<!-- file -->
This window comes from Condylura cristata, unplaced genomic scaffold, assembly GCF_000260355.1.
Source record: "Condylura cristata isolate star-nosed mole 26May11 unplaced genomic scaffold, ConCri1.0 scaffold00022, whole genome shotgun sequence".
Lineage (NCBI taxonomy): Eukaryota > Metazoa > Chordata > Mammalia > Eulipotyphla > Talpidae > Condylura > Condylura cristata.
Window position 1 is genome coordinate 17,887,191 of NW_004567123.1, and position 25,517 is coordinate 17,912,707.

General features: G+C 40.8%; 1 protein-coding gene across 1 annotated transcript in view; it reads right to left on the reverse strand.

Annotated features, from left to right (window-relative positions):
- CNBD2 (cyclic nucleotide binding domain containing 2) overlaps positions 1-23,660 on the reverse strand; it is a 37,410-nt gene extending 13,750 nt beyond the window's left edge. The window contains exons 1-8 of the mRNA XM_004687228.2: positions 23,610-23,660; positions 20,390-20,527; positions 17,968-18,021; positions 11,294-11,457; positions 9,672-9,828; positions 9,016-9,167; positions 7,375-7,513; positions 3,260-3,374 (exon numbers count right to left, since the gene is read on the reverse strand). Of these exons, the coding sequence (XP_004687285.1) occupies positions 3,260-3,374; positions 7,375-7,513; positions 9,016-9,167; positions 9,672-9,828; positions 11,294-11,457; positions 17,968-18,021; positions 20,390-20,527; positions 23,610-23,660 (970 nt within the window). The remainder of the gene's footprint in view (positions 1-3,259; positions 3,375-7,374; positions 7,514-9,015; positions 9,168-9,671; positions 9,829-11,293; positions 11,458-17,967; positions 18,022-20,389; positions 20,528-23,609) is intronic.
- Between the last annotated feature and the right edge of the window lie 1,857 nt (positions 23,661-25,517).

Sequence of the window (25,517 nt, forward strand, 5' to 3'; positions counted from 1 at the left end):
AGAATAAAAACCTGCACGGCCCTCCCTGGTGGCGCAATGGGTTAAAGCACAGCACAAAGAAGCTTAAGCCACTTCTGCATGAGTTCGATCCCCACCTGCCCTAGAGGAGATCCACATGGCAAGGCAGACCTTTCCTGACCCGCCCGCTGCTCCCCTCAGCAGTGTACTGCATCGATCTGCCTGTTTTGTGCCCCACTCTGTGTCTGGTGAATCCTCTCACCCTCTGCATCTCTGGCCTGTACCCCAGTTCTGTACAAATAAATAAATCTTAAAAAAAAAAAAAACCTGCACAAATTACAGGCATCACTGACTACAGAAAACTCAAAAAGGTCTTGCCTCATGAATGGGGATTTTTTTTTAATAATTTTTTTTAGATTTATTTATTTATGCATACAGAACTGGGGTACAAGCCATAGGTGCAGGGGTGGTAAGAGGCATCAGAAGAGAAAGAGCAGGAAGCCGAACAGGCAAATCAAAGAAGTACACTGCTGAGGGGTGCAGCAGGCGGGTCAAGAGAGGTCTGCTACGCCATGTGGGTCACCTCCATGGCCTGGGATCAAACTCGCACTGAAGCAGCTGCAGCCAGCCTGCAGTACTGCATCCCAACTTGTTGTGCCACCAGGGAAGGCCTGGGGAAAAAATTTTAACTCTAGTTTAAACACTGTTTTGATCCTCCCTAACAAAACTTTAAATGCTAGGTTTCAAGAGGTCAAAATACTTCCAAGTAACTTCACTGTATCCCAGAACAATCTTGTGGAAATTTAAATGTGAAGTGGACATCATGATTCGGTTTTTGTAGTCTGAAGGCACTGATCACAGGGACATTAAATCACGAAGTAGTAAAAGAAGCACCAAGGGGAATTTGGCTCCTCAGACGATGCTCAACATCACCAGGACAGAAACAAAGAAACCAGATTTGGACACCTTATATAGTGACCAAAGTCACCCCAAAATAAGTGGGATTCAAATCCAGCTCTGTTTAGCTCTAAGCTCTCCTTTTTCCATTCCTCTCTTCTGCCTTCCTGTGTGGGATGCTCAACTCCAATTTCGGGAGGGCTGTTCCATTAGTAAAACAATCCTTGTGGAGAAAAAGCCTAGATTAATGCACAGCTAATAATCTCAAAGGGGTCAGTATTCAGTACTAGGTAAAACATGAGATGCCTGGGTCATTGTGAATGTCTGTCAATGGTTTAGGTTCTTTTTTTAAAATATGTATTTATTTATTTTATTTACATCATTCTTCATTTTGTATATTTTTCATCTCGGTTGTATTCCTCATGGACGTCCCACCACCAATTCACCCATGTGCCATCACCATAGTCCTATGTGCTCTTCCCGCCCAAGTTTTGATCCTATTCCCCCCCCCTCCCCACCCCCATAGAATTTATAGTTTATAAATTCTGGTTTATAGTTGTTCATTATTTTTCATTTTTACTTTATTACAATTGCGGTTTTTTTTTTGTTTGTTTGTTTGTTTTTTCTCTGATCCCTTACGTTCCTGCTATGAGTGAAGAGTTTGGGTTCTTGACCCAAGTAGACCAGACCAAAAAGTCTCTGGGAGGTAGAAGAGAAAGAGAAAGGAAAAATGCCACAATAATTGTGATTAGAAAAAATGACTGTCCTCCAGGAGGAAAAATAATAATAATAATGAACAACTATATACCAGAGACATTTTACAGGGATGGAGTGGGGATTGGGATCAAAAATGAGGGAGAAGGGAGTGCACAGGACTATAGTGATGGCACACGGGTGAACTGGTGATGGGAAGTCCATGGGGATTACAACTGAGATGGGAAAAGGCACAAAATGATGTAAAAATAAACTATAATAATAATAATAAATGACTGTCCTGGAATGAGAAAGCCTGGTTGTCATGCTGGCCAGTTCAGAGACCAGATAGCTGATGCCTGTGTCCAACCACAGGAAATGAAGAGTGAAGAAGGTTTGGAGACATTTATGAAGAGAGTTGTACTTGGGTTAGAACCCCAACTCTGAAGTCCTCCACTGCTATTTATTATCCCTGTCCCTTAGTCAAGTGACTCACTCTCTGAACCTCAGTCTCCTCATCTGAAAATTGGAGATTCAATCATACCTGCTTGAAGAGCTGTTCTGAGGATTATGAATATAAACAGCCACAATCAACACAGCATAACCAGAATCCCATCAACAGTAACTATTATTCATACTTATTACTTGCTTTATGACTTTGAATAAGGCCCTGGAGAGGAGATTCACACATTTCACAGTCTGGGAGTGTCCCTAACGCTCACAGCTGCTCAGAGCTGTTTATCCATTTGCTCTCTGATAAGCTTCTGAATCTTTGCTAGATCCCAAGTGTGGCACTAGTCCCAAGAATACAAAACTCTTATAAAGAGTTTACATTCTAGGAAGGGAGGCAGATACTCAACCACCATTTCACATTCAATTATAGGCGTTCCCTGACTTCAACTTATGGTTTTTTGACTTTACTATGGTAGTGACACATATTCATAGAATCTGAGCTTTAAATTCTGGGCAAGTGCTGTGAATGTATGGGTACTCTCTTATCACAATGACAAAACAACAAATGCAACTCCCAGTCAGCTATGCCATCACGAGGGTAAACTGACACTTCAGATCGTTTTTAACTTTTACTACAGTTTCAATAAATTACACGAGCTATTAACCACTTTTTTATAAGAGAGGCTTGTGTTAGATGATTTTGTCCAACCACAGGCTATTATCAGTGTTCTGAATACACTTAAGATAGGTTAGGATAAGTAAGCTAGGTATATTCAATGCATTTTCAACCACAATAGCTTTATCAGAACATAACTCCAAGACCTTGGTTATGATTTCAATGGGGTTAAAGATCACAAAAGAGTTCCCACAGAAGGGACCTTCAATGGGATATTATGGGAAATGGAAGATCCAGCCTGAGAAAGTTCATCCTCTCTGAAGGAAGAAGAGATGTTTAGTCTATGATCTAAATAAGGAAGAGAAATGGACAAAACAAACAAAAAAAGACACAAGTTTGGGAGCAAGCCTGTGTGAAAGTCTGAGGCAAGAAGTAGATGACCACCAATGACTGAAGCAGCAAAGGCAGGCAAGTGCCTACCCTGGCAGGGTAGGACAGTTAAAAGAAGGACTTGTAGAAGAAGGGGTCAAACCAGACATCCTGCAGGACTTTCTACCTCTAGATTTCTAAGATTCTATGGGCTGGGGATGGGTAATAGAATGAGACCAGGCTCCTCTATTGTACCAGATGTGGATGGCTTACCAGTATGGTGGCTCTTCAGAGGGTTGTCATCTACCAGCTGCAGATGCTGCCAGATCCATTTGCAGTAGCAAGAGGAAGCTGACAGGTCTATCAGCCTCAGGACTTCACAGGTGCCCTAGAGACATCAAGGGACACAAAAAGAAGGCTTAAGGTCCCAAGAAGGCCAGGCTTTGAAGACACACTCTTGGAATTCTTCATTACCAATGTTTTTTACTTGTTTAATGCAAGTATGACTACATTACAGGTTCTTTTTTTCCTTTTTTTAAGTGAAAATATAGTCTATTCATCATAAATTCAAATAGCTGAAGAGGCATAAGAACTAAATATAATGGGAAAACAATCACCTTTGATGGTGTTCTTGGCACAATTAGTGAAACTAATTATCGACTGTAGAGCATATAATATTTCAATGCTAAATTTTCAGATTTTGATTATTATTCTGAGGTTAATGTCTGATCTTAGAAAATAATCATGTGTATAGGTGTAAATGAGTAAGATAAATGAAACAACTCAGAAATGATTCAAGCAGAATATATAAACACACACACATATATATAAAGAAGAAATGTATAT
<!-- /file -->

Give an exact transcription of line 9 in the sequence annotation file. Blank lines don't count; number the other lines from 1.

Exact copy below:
Sequence of the window (25,517 nt, forward strand, 5' to 3'; positions counted from 1 at the left end):